This RITA® Reader Challenge 2017 review was written by Middleclassmanhattan. This story was nominated for the RITA® in the Long Historical category.

The summary:

Biweekly marriage proposals from men who can’t see beyond her (admittedly breathtaking) looks are starting to get on Lady Clara Fairfax’s nerves. Desperate to be something more than ornamental, she escapes to her favorite charity. When a child is in trouble, she turns to tall, dark, and annoying barrister Oliver Radford.

Though he’s unexpectedly found himself in line to inherit a dukedom, Radford’s never been part of fashionable society, and the blonde beauty, though not entirely bereft of brains, isn’t part of his plans. But Clara overwhelms even his infallible logic, and when wedlock looms, all he can do is try not to lose his head over her . . .

It’s an inconvenient marriage by ordinary standards, but these two are far from ordinary. Can the ton’s most adored heiress and London’s most difficult bachelor fall victim to their own unruly desires?

Here is Middleclassmanhattan's review:

The hardest part of writing this review was trying to remember the actual name of the book. Dukes Prefer Blondes hints at nothing in this story, save for the fact our heroine is blonde. The title itself is unremarkable.

However, Ms. Chase delivers a book that is anything but! Filled with vibrant characters, witty dialogue, Dukes Prefer Blondes was a delight to read and a truly memorable love story. This was my first Loretta Chase book, and I understand why she has a great fan base, and why beloved author Julia Quinn is quoted on the cover.

To start with, the hero and heroine are equal parts intriguing, sexy, and quirky. You have your rich heroine, Lady Clara Fairfax, who wants to make a difference in society, and if she marries at all, Clara wants to marry someone who appreciates her intellect. And you have your genius Sherlock Holmes-like hero, Oliver Radford (known as Raven), who doesn’t have outrageous wealth (yet) but is building a standout career, and he doesn’t want anything to get in his way, most especially an illogical, emotional relationship. Our hero and heroine end up, after several adventures, with a heart-warming HEA. Perhaps that sounds as memorable as the title? Oh, but you would be wrong! Ms. Chase knows the magic formula for creating a HEA unique and memorable.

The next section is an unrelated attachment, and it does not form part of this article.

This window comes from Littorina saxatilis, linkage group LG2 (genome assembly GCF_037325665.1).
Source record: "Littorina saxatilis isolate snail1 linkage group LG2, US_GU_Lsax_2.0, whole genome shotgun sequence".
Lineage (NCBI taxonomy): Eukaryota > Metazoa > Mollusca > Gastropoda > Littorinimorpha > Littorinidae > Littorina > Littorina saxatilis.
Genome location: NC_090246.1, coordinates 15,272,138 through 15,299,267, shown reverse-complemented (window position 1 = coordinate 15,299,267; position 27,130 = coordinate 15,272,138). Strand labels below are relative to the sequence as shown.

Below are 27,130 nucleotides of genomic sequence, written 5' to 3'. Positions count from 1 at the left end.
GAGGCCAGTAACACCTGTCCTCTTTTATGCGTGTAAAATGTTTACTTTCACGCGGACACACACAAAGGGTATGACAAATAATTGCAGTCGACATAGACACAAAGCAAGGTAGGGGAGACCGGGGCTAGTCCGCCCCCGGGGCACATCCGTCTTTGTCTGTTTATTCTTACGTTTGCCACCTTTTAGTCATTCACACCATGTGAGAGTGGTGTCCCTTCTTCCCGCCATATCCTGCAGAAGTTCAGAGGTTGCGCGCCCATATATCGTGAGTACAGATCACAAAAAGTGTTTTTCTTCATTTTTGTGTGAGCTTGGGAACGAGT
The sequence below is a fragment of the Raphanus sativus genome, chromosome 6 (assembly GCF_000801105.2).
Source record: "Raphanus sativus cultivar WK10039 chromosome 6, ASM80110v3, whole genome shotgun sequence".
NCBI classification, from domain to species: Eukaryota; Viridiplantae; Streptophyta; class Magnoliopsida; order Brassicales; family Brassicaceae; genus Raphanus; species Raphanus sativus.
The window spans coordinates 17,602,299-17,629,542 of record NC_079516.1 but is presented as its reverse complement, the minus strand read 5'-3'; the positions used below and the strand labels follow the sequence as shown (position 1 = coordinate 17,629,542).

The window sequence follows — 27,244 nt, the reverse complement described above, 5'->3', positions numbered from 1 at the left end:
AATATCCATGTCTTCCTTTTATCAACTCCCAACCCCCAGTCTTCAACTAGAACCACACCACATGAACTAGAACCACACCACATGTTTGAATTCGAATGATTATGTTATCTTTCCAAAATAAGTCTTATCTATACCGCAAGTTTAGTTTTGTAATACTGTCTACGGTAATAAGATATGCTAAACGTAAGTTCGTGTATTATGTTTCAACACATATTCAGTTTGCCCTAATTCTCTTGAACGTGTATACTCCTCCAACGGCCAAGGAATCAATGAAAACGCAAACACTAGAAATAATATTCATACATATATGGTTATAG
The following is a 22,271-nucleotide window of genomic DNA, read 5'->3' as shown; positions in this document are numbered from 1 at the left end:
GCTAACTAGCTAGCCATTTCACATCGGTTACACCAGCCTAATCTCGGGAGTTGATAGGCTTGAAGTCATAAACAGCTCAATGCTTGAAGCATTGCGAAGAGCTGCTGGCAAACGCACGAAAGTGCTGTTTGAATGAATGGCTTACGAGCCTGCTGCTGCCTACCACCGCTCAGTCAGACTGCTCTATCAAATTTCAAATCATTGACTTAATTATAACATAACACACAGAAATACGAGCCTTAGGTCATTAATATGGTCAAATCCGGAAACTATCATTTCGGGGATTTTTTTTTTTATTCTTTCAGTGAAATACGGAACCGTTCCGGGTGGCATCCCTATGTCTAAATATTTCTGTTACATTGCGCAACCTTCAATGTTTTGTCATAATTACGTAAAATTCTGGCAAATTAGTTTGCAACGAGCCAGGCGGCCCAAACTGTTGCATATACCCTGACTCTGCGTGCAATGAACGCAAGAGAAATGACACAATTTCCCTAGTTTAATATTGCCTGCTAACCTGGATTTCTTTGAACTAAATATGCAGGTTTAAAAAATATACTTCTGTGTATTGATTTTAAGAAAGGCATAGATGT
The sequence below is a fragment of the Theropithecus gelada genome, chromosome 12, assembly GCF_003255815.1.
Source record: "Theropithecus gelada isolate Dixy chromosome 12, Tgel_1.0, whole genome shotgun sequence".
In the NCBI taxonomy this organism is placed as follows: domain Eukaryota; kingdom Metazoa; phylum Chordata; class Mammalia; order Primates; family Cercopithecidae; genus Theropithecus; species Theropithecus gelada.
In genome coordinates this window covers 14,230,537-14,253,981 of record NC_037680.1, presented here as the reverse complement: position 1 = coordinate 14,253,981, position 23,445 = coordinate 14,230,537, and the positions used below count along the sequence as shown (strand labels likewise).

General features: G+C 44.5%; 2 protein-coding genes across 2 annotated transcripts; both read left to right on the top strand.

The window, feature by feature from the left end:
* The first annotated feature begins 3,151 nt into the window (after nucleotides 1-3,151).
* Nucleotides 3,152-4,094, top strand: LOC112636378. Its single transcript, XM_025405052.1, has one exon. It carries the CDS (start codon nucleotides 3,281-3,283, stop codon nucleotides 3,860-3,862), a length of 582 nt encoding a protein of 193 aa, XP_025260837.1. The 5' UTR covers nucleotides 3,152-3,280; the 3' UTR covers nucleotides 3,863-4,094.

This review could be ten pages long explaining everything that appealed to me about Ms. Chase’s writing style and this particular book, but I’ve decided to limit my gushing and highlight three elements in particular, which for me, make it stand apart from other historical romances.

The first and most gratifying is the chemistry between the hero and heroine, which comes across through their amusing dialogue. Each Lady Clara and Raven scene is filled with quick-paced, charming banter. It reminds me of my favorite couple from the old TV detective series Remington Steele. The dialogue says that they find each other aggravating, but the subtext is altogether different. Here’s a typical example of the couple’s back-and-forth:

After a moment’s hesitation, he took the maid’s chair. “You must try to take nourishment,” he told his patient. “You must do exactly as I say, and get well, because I’ve promised you would and if you don’t, I shall be disgraced, and then—”

“I know. Your career will be ruined. You’re so charming.”

“Everybody says that,” he said.

“No, they don’t. Never. No one has ever said that about you in all your life, I’ll wager anything.”

“Perhaps they did not exactly say charming,” he said. “Perhaps… Yes, now I recollect, the phrase was ‘tolerable in very small doses’.”

“And yet I missed you,” she said. “Fancy that.”

She made it so difficult to stay detached. At this moment, it was impossible. He couldn’t stop his other self from getting a word in. “I missed you, too,” he said gruffly.

“Of course you did,” she said. “Because I’m so lovable.”

“You’re not lovable,” he said. “You are excessively annoying. And managing. But I’m accustomed to hardened criminals and half-witted judges, and being with you reminds me of home at the Old Bailey.”

Such a smile, then, more like her usual one.

How can you not look forward to reading more about this couple? Especially since Raven’s dialogue often had me thinking of Benedict Cumberbatch’s Sherlock Holmes.

In addition to the couple’s chemistry, I thoroughly enjoyed the well-thought-out subplots, which contribute to the rich character development. Ms. Chase certainly uses the subplots to push her characters together, but she also takes it a step further. She uses them to flesh out each main character so completely that you cheer for Clara as an individual, and you cheer for Raven as an individual, and then you cheer even more for them to become a couple.